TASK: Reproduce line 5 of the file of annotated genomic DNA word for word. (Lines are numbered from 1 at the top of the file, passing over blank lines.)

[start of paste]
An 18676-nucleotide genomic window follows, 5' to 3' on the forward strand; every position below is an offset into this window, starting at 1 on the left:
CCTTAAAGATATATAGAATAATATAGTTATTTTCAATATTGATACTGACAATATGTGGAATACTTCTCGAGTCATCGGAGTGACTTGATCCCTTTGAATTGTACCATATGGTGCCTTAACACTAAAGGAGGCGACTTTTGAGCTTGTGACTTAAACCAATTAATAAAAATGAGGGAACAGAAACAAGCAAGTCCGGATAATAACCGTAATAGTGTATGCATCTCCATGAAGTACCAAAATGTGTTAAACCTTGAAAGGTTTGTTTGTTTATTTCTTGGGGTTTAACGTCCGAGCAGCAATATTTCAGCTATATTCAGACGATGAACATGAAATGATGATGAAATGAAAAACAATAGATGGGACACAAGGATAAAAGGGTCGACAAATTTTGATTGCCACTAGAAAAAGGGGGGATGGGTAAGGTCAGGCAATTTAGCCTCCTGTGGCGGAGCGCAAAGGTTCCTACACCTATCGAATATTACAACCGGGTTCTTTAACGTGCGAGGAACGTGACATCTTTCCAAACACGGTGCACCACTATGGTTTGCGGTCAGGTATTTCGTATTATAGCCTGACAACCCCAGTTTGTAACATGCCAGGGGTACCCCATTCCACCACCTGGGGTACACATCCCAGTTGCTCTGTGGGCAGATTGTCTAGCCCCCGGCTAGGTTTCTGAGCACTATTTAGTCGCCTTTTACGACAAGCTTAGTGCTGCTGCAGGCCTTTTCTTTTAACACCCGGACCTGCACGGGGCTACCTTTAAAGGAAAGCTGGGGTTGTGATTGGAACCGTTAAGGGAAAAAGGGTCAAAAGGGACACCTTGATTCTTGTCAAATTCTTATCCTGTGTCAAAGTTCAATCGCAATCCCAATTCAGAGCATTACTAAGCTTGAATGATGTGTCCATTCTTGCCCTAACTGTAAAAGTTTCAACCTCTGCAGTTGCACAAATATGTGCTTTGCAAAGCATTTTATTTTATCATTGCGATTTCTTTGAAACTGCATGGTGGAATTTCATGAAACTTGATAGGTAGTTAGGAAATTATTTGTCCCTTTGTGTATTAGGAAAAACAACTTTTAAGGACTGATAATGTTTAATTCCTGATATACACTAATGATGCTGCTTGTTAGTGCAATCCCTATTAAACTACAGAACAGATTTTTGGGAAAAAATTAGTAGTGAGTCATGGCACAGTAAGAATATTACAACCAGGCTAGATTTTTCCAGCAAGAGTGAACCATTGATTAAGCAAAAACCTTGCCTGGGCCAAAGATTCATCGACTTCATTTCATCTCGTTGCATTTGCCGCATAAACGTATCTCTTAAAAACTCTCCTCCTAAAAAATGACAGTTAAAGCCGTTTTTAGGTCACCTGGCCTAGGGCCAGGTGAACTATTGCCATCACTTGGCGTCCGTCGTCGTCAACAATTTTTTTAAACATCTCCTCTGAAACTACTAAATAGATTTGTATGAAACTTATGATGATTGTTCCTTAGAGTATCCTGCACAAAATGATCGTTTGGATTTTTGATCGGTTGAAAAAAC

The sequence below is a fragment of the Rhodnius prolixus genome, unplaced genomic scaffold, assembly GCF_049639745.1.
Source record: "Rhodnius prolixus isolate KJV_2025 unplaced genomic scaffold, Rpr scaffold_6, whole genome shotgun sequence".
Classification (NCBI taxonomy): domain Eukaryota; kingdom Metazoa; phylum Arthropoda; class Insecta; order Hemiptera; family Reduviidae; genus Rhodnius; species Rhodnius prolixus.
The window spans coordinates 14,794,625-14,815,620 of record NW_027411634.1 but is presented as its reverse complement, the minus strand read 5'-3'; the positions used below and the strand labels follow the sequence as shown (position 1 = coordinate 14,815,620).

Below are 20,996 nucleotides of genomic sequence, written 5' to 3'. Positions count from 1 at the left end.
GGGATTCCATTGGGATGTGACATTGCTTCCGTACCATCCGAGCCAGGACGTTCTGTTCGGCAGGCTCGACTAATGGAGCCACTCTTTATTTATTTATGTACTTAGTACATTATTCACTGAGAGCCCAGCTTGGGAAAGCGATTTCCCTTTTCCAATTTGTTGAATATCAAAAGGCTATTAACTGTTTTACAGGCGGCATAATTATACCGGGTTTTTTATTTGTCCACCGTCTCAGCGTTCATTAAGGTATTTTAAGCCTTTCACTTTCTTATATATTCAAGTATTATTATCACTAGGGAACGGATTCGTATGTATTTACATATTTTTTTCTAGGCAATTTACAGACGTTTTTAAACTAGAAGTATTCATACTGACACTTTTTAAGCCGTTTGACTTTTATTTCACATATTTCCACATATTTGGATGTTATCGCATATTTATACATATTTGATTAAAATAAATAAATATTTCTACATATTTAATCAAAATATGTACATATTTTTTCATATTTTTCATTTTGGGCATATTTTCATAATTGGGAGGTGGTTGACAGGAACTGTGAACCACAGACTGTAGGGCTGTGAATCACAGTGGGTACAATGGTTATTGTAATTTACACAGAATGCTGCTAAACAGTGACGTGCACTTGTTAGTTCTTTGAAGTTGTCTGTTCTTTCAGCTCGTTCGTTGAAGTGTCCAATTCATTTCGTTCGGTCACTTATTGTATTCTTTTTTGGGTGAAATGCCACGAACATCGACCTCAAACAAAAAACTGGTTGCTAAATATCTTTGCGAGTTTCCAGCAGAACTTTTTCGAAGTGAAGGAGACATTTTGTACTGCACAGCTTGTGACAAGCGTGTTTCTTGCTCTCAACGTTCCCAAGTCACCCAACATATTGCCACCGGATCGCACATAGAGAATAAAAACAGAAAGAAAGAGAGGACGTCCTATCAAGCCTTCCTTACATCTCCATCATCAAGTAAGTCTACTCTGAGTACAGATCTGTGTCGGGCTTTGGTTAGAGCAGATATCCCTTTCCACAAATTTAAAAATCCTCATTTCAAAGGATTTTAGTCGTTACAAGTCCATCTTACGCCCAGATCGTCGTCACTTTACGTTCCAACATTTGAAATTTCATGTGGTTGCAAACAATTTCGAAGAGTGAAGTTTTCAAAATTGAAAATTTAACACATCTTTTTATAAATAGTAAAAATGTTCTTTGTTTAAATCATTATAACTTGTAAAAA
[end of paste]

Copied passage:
Classification (NCBI taxonomy): domain Eukaryota; kingdom Metazoa; phylum Arthropoda; class Insecta; order Hemiptera; family Reduviidae; genus Rhodnius; species Rhodnius prolixus.